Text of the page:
Those yellow-tinted white of his eyes could perhaps see through my effort. ‘Hmm…’ he said, ‘okay, you may leave now. Namaskar.’

I virtually ran out of the room. I was smarting under the pinprick of ‘fabricating a truth’. For the truth was that I was unhappy with the social construct around me. I was unhappy that there was so much want in society.

The following day onwards, Shree Madhavan’s madness climbed a pitch higher. The teachers who had confessed to being unhappy were reassigned to different jobs in his other businesses—at the same salary. Needless to say, I retained my job as a teacher, as did the others who had not disclosed the truth about their ‘happiness’. In all, just four of us were left in the school, but ninety-eight percent of us had admitted to being unhappy with our circumstances. Hence, the search for more teachers was begun.

Consequently, six months elapsed before we could muster up the minimum number of teachers required to run a school. Shiv Shankar Pillai was the last one to join this new lot.

Pillai was from Kerala but had been around the country with his father. His infancy had been spent in Quilon; when he was eight they’d moved to Uttar Pradesh and then to Bihar; once he finished school, he completed college from Madras. He was equally conversant in Malayalam, Hindi, Tamil and English. He was to teach English. If the similarities between Shiv Shankar Pillai of Kanchipuram and the man lying dead in Pandukeshwar are many, the differences are no less. Twenty-two years ago Pillai was aged about twenty-seven or twenty-eight. His dark- complexioned features would shone with good health and his eyes glowed with intellectual brightness. His visage reflected the calmness of a lamp that is never swayed by stormy thoughts.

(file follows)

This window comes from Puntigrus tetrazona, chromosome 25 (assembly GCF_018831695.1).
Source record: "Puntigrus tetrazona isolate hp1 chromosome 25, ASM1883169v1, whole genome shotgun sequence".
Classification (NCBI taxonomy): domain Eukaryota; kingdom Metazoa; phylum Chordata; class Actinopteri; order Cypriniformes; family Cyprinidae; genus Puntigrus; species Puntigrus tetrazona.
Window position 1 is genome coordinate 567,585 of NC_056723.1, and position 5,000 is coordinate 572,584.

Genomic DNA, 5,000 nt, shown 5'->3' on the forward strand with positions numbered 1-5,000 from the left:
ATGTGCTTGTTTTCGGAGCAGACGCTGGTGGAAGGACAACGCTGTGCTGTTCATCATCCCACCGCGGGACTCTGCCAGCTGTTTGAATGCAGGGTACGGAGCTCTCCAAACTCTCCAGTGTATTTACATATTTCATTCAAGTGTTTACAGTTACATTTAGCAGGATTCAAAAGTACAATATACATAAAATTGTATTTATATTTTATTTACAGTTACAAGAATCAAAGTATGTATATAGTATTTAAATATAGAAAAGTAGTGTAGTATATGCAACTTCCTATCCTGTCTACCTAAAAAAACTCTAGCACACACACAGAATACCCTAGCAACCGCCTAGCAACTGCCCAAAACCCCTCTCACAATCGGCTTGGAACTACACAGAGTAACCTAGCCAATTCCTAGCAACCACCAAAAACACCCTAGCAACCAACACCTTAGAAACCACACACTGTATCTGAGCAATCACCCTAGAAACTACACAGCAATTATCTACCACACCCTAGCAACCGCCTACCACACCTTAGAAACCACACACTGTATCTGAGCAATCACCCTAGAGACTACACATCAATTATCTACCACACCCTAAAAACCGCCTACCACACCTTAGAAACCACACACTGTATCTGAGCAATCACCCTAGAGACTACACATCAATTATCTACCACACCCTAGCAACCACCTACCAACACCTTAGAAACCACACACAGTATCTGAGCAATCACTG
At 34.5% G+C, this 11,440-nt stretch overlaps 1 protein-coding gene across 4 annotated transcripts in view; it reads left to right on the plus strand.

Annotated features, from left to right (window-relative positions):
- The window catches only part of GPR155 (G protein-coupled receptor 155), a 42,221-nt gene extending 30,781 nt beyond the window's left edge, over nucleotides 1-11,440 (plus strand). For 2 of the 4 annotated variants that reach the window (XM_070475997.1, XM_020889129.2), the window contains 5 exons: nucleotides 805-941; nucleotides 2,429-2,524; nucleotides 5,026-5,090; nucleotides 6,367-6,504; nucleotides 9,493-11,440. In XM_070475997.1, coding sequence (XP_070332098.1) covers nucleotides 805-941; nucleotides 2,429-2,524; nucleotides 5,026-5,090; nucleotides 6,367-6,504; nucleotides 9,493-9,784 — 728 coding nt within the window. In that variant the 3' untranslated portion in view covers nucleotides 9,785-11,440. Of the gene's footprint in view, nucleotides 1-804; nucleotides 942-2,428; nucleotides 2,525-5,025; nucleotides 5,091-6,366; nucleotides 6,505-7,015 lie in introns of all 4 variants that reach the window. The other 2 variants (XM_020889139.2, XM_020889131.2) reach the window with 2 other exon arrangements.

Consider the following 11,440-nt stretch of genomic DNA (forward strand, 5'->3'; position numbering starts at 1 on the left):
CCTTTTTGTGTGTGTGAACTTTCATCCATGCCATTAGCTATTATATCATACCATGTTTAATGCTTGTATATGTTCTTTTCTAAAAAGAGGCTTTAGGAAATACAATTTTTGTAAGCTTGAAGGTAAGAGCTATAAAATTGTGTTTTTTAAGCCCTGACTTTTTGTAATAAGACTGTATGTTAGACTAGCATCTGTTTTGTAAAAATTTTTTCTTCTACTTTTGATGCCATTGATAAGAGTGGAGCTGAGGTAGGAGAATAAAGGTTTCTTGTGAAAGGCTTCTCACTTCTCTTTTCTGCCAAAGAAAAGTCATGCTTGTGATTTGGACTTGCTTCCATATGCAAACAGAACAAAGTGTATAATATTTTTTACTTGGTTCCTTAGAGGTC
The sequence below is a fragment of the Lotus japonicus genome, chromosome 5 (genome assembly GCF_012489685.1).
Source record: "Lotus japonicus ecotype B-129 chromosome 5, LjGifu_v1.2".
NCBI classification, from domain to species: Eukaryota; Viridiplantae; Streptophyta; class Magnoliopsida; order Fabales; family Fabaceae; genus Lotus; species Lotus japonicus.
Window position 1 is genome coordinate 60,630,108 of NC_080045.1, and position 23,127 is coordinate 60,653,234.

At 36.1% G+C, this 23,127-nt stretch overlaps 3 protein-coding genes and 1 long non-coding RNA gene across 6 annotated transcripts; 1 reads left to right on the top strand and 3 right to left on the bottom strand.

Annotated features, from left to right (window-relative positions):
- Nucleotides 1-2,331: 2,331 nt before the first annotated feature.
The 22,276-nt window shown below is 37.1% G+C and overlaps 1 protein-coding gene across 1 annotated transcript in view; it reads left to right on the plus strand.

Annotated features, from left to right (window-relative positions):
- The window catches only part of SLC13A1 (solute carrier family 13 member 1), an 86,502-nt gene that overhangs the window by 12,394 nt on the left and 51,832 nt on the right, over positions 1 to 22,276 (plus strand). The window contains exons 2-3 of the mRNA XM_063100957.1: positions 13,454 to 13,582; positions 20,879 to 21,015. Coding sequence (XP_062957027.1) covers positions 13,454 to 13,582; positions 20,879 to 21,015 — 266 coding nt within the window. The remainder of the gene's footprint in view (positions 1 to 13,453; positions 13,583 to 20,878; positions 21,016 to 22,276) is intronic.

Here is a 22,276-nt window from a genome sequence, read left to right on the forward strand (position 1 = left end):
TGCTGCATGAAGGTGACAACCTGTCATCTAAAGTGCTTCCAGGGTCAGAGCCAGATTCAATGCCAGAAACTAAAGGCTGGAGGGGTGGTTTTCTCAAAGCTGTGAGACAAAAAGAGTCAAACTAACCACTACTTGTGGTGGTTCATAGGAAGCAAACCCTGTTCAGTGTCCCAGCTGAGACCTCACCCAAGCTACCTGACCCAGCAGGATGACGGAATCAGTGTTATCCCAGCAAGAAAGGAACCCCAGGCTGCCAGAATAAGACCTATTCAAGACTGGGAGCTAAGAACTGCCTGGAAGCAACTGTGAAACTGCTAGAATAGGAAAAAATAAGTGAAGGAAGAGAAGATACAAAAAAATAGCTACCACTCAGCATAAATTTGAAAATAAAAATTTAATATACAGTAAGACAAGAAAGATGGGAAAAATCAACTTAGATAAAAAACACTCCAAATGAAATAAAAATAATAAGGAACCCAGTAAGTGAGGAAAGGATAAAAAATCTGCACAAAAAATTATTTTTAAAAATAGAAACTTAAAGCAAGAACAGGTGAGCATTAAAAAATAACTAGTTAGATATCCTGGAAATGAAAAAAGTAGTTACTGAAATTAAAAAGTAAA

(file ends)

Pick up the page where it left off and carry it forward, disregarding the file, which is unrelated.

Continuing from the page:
About the book:

In this collection—ranging from stories of love found and lost to tales of the supernatural—Ghosh masterfully traces the inscrutable ways of the human heart. The reigning queen of Bombay cinema allows a younger leading man to fall in love with her to spite her husband. A schoolmaster’s ravishing wife joins him in the small town where he works, inspires him to build a garden for her, and sets about wrecking his life. An impoverished student sits across a purdah from a nawab’s begum; she dictates letters to her husband and, as the student takes down her words, he falls into forbidden love with the voice from across the screen. And an unbending priest from Noakhali finds all the principles of his life upended after Muslim rioters kidnap his daughter.

Marked by psychological insight, keen observation and vivid prose, That Bird Called Happiness brings to readers the work of one of the greats—not only of Bengali literature but of the Indian literary canon.

The stories have been translated by multiple people from Bengali to English and compiled and edited by Ratnottama Sengupta.


About the author:

Nabendu Ghosh (1917-2007)was a dancer, novelist, short-story writer, film director, actor and screenwriter. And, as part of a team of iconic film directors and actors, he was instrumental in shaping an entire age of Indian cinema. He was the recipient of numerous literary and film awards, including the Bankim Puraskar, the Bibhuti Bhushan Sahitya Arghya, the Filmfare Best Screenplay Award and the National Film Award for Best First Film of a Director.

 Editor: Ratnottama Sengupta has written Krishna’s Cosmos, a biography of the pioneering printmaker Krishna Reddy, and on Hindi films for the Encyclopædia Britannica. She has been a member of the Central Board of Film Certification, served on the jury of the National Film Awards, and has herself won a National Film Award. In 2017, she directed And They Made Classics, a documentary about Nabendu Ghosh.